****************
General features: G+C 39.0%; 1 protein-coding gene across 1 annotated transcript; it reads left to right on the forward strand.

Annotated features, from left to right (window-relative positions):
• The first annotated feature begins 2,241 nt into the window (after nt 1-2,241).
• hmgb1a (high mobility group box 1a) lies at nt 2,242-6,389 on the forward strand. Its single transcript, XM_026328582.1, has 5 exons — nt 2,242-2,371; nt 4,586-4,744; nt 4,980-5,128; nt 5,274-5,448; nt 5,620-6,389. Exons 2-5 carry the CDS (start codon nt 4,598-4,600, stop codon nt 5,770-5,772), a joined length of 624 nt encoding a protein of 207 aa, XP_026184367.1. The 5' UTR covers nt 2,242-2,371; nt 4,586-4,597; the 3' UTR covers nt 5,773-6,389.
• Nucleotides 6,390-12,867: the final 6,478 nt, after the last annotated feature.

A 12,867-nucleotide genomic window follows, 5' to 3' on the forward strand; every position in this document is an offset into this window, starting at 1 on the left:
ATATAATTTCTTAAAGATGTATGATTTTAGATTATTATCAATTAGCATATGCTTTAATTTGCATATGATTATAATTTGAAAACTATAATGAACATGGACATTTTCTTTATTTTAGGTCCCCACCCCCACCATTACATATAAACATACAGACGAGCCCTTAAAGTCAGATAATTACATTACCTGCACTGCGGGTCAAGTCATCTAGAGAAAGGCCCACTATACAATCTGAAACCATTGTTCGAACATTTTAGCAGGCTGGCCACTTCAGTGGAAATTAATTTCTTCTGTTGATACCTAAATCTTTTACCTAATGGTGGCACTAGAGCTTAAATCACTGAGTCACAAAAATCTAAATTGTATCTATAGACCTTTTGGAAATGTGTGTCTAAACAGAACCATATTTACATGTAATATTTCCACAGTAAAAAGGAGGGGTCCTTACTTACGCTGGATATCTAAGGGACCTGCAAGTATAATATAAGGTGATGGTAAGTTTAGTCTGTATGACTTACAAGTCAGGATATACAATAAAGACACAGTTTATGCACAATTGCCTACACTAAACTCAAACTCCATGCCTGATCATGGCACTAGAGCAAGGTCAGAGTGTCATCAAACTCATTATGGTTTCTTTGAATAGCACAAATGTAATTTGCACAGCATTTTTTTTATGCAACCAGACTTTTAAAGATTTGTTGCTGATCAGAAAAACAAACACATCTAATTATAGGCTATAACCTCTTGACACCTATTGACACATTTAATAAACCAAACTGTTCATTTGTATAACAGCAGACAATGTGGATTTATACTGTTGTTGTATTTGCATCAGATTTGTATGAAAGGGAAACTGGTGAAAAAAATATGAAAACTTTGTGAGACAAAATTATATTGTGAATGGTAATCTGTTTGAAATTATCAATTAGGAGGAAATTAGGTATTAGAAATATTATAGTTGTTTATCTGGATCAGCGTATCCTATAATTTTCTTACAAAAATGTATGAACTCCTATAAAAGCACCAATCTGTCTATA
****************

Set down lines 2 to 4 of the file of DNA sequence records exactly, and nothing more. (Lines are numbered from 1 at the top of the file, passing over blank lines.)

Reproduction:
Annotated features, from left to right (window-relative positions):
• The first annotated feature begins 2,241 nt into the window (after nt 1-2,241).
• hmgb1a (high mobility group box 1a) lies at nt 2,242-6,389 on the forward strand. Its single transcript, XM_026328582.1, has 5 exons — nt 2,242-2,371; nt 4,586-4,744; nt 4,980-5,128; nt 5,274-5,448; nt 5,620-6,389. Exons 2-5 carry the CDS (start codon nt 4,598-4,600, stop codon nt 5,770-5,772), a joined length of 624 nt encoding a protein of 207 aa, XP_026184367.1. The 5' UTR covers nt 2,242-2,371; nt 4,586-4,597; the 3' UTR covers nt 5,773-6,389.